The Los Angeles Rams were flying home from a road game early in the season when a reporter accompanying the team started needling first-year Coach Ray Malavasi about "going Hollywood."

A few years of success, the writer teased, and Malavasi would become a Mercedes man, shop for real estate off Sunset Boulevard and stop off for postpractice drinks at the Polo Lounge.

Team ownver Carroll Rosenbloom happened to overhear the conversation and joined in.

"You know," he told the writer, "I have this little hous in Bel Air, worth $4 or $5 million, they tell me. I'll bet you my house against that drink in your hand that this man doesn't ever change."

Rosenbloom still has his mansion. He also has a coach who could well become the idol of every working stiff in America. Asked today if he allowed his players to drink beer on the team plane, Malavasi said, "You couldn't survive if you didn't have that."

Malavasi, 48, a squat fellow with a furnace face and an easy smile, is one of the game's most proficient survivors. He had spent 22 years as an assistant -- with one 12-game shot as interim coach of the Denver Broncos in 1966 -- before Rosenbloom chose him to replace George Allen in those tumultuous days of last August.

Malavasi had been a leading contender for the Ram job before Allen was hired, and, he admitted today, "I did swallow some pride" when he accepted Allen's offer to remanin on the staff ater five seasons as the team's defensive coordinator under Chuck Knox.

But he had no reservations about replacing Allen.

"Oh, yeah, it was a crazy time last summer," Malavasi said."But at least I had two exhibition games to experiment with. Plus, I'd been with the team as a defensive coordinator, so the transition wasn't that hard. George was in a tough spot. The players were successful before him and the change was tough."

The Rams had been miserable for three weeks under Allen, Players moaned that practices were too long, that the playbook was too complicated. They also complained about Allen's switch to a totally different brand of defense.

When Malavasi took over, he went back to the basic defense he had taught so successfully in five previous years. Practices were shorter, players were allowed water breaks. The offense began to open up a bit, with more multiple sets and formations than Allen ever would have used.

And so, the Rams won their first exhibition game the week after the great switch. They won seven in a row at the start of the regular season, slumped toward the end but atoned last week with a decisive first-round playoff victory over the Minnesota Vikings.

Still, it is said that Rosenbloom will not be satisfied unless the Rams advance into the Super Bowl, and that Malavasi can count on job security only if he wins it.

"Look," Malavasi said. "I'm under a three-year contract. Every owner in the league wants to get to the Super Bowl and every coach is under that pressure. I don't feel it any more than anyone else feels it. They expect you to win. If you don't, you're gone.

"There's not too many virgins left in the NFL."

There also are not too many coaches who enjoy the sort of admiration and respect of his players that Malavasi does.

"He's just a really terrific guy," said former Redskin Eddie Brown. "There's nothing fake about him. I don't know anybody who doesn't like him."

Still, some of the media types covering the football team are not totally taken with the new coach, And the feeling is mutual. Malavasi, it is said, no longer reads the newspapers. During press conferences, he can be very gruff, often referring to the writers and broadcasters as "you people."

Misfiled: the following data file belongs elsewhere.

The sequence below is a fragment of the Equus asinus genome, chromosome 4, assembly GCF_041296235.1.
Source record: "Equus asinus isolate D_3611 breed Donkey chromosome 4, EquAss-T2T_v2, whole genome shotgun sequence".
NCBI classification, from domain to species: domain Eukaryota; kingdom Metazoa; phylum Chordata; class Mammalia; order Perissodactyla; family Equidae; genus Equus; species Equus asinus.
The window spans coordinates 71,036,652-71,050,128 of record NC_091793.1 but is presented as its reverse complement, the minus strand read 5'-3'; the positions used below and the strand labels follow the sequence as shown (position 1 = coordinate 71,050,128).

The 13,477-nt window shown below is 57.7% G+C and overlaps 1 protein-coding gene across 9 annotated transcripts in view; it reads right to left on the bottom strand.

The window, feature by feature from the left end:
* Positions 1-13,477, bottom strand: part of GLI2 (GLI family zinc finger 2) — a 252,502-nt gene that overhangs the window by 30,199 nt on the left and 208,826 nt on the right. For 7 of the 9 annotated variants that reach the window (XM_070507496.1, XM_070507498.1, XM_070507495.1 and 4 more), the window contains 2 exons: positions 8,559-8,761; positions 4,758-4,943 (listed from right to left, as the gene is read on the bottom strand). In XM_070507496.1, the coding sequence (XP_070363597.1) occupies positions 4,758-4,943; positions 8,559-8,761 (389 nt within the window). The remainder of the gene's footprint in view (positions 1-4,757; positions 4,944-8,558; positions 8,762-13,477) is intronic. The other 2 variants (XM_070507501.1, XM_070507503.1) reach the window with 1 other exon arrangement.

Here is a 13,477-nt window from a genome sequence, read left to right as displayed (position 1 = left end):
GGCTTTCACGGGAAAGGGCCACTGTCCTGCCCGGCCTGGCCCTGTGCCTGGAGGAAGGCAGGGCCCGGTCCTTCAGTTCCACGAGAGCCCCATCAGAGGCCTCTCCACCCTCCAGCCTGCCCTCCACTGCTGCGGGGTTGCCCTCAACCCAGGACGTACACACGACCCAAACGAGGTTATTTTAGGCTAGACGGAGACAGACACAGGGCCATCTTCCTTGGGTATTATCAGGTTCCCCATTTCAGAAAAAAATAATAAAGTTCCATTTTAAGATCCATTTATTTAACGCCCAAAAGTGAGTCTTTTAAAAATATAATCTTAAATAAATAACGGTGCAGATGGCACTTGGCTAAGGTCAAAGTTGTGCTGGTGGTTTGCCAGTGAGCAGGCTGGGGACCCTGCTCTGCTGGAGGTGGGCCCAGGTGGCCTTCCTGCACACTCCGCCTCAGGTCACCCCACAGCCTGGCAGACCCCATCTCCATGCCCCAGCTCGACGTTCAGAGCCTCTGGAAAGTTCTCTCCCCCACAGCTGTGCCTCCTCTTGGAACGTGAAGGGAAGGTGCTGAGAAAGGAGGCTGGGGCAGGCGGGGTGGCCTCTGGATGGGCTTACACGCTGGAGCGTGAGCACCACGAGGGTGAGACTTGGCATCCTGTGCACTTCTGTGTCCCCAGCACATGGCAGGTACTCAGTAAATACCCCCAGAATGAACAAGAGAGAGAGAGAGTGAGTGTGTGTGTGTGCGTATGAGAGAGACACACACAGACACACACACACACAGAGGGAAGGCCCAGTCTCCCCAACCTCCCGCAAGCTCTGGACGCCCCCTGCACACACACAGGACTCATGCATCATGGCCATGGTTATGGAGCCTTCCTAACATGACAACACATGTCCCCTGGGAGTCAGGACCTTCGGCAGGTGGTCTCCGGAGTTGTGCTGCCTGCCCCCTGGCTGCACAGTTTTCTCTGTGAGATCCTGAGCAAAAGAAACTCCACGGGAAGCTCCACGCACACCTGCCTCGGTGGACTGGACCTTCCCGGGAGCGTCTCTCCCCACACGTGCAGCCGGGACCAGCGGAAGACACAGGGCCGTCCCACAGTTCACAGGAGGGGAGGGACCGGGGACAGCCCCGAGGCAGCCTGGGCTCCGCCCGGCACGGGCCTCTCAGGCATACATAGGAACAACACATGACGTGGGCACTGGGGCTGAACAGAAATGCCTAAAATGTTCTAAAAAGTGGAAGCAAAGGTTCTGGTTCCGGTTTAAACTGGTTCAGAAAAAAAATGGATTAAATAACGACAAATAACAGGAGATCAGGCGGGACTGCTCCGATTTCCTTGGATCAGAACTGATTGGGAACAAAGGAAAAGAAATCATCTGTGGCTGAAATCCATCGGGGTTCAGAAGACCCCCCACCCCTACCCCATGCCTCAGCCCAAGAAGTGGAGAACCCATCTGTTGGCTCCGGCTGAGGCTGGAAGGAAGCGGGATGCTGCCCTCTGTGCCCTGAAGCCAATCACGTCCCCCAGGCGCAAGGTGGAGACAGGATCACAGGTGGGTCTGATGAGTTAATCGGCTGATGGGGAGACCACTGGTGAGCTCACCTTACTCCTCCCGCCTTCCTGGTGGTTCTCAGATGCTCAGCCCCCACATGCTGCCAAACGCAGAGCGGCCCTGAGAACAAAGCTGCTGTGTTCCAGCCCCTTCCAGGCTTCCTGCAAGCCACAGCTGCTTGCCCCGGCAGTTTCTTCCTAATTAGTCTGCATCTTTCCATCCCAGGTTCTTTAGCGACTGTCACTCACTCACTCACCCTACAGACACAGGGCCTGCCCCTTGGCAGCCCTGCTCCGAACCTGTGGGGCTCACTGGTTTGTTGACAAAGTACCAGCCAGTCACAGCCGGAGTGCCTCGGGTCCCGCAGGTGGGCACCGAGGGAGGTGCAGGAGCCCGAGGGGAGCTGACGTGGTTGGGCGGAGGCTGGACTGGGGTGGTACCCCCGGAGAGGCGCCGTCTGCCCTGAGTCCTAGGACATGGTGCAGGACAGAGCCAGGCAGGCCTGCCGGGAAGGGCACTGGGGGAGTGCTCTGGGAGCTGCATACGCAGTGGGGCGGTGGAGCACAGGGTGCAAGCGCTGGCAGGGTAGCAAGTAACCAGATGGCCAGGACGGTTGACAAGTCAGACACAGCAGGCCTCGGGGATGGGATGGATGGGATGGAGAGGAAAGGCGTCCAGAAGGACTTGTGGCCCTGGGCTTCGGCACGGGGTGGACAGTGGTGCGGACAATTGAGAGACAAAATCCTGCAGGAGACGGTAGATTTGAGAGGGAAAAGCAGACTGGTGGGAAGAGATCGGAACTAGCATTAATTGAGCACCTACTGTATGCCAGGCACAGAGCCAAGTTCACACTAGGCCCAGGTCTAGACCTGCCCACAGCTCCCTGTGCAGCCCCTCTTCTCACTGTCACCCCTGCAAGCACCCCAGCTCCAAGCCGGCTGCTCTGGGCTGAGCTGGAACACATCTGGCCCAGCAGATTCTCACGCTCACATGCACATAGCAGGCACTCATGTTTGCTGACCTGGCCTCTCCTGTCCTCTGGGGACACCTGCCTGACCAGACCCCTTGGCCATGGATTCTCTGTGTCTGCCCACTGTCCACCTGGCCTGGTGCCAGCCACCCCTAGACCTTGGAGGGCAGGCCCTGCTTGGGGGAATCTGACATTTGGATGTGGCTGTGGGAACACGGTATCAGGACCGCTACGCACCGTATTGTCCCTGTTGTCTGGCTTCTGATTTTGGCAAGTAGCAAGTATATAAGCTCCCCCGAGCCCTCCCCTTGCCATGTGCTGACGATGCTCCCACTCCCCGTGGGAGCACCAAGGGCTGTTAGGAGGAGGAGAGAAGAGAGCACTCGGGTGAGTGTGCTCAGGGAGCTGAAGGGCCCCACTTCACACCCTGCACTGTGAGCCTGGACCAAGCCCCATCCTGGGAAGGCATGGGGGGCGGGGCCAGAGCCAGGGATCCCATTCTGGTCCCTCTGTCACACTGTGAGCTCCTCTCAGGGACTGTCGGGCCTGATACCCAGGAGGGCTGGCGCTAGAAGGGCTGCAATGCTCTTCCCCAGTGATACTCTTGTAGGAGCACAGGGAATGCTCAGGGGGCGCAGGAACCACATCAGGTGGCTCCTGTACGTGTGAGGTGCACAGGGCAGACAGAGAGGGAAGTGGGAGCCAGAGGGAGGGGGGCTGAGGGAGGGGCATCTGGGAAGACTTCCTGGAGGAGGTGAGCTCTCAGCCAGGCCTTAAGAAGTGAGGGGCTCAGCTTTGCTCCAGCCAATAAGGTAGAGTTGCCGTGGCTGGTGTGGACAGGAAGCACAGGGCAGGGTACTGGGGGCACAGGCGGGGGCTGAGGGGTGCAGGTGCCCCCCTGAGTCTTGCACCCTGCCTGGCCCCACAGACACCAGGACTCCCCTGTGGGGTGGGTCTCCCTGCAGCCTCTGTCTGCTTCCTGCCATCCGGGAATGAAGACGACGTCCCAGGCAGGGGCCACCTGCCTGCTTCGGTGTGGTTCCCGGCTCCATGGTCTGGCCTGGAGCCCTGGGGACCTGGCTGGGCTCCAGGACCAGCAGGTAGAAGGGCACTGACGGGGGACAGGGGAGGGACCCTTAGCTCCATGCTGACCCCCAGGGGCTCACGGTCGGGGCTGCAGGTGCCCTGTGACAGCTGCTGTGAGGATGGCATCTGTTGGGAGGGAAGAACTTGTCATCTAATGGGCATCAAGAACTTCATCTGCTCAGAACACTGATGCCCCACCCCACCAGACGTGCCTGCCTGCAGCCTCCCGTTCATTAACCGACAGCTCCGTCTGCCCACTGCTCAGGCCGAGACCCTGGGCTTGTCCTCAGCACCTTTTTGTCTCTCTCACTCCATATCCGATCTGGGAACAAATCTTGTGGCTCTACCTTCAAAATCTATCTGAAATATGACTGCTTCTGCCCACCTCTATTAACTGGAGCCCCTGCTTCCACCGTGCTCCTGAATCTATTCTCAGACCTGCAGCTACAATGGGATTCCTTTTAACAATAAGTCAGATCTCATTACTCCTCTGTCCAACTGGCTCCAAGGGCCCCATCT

In a telephone interview the other day with the Dallas sportswriters, someone asked Malavari if he thought his team had any advantages over the Cowboys, his opponents in the NFC title game Sunday.

"I know where we're stronger," he growled long distance, "but I'm sure not going to give it out."

How would he compare personnel?

"I'm just not going to say," he grumped. "That's my business."

And yet, this is the same fellow who delights his players on charter flights to away games by making up dozens of Italian submarine sandwiches to be eaten en route, a tradition that started his first year under Knox.

"Italian subs," he says, "full of bologna, salami and cheese. I'd been eating them all my life."

He also has the reputation as a practical joker.

"When I was an assistant coach in different places and there was a new coach on the staff, I'd pick up the phone, call him and say, 'This is the mole and you nave five days left,' and hang up," Malavasi said in a recent interview.

"I was trying to get a strength coach, Clyde Evans, and the first day I did it, Mickey Dukich, our film guy, picked up the phone. The next day, I did the same thing: 'This is the mole. You've got four days left.'

"Now he got excited, so he went to our director of operations, Jack Teele, and he says, 'Somebody is threatening me.' They called the police out in Fullerton and the next thing I know, they've got two detectives at our camp.

"I went over to Jack and told him who it was, and he saughed."

Malavasi laughs uproariously when he tells the story on himself.He also is a man who admits that his approach to coaching has changed over the years, from the Lombardi-type screamer to a vioce of calm, reason and compassion.

"I'm tough when I have to be," he said, "but awhile back I began to see you could get a lot more out of the players with a different approach. On this team, I haven't had to get tough.

"It's a great group. I've got good assistants, and we're all in this thing together. You work hard, you don't look ahead and you don't look back. That's how I've always approached the game in the past, and thaths how I'll always be."

Like Rosenbloom said, some men never change.